Not only do they kill of Laurie they do it in the stupidest, throwaway way ever. She captures Michael in a boobie trap, but can't kill another innocent man so she tries to take off his mask, gets stabbed and hung off the side of a building for her trouble. Then they go a step further and have her kiss Michael on the mouth for some fucking reason and then utter “I'll see you in hell” before she lets go and ends the Laurie Strode storyline.

The rest of the movie is silly stupid bullshit about Michael returning to his childhood home (again) to make sure the guys filming a livestream reality show pay the price because... there has to be a movie after Laurie dies?

One thing of note about Resurrection is Katee Sackhoff is in the cast and completely miscast. We know her as a strong woman, but here she's cast the ditzy blonde. She's okay at it, but she could have been a great final girl, the person to take up the torch that Laurie dropped because Jamie Lee didn't want to do anymore Halloween movies. It might be unfair to look back knowing how strong Sackhoff became in her later roles, but I couldn't help thinking she was the biggest missed opportunity that could have helped save the giant misfire she was trapped in.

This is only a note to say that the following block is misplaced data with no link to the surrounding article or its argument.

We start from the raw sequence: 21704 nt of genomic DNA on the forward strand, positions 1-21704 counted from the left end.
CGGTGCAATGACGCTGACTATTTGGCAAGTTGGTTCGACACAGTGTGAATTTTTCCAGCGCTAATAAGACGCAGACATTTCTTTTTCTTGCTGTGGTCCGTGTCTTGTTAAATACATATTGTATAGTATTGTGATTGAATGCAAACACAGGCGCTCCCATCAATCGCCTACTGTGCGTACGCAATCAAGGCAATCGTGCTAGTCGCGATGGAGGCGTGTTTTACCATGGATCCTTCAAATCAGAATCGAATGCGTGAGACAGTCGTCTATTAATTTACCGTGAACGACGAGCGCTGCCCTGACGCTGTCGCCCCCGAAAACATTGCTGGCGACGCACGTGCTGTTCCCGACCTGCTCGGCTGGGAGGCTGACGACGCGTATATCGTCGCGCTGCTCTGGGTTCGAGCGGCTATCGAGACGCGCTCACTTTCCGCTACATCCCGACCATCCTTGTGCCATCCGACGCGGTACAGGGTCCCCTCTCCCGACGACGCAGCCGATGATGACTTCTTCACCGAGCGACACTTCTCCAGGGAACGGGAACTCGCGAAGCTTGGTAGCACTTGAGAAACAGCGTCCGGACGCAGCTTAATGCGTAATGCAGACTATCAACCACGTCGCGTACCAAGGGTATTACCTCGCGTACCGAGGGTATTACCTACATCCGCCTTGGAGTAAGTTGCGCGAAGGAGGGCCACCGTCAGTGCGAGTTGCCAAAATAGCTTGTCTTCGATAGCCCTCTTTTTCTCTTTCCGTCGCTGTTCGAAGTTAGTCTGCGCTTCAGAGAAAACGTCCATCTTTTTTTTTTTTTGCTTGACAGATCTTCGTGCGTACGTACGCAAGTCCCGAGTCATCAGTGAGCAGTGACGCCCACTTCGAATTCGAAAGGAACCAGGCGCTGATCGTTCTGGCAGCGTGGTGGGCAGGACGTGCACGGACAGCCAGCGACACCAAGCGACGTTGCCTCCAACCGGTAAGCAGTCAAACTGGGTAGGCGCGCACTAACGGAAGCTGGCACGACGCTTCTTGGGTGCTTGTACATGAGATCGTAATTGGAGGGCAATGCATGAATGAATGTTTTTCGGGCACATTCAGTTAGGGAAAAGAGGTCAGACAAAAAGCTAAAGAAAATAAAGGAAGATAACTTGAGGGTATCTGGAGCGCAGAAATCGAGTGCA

That covers the Laurie Strode Halloween films. I'll be back soon to discuss the Jamie Lloyd films (Halloweens 4-6), the Rob Zombie films (Halloween 1 & 2) and the black sheep of the Halloween family Halloween 3: Season of the Witch.

I hope everybody has a happy Halloween! If you're in the spirit, post links to pictures of your costumes in the talkback below. I'll start!




-Eric Vespe
Follow Me On Twitter

Previous Scream and Shout Columns:

-Southern Comfort
-Lake Placid
-The Final Terror
-Psycho II
-Battle Beyond the Stars

Readers Talkback
comments powered by Disqus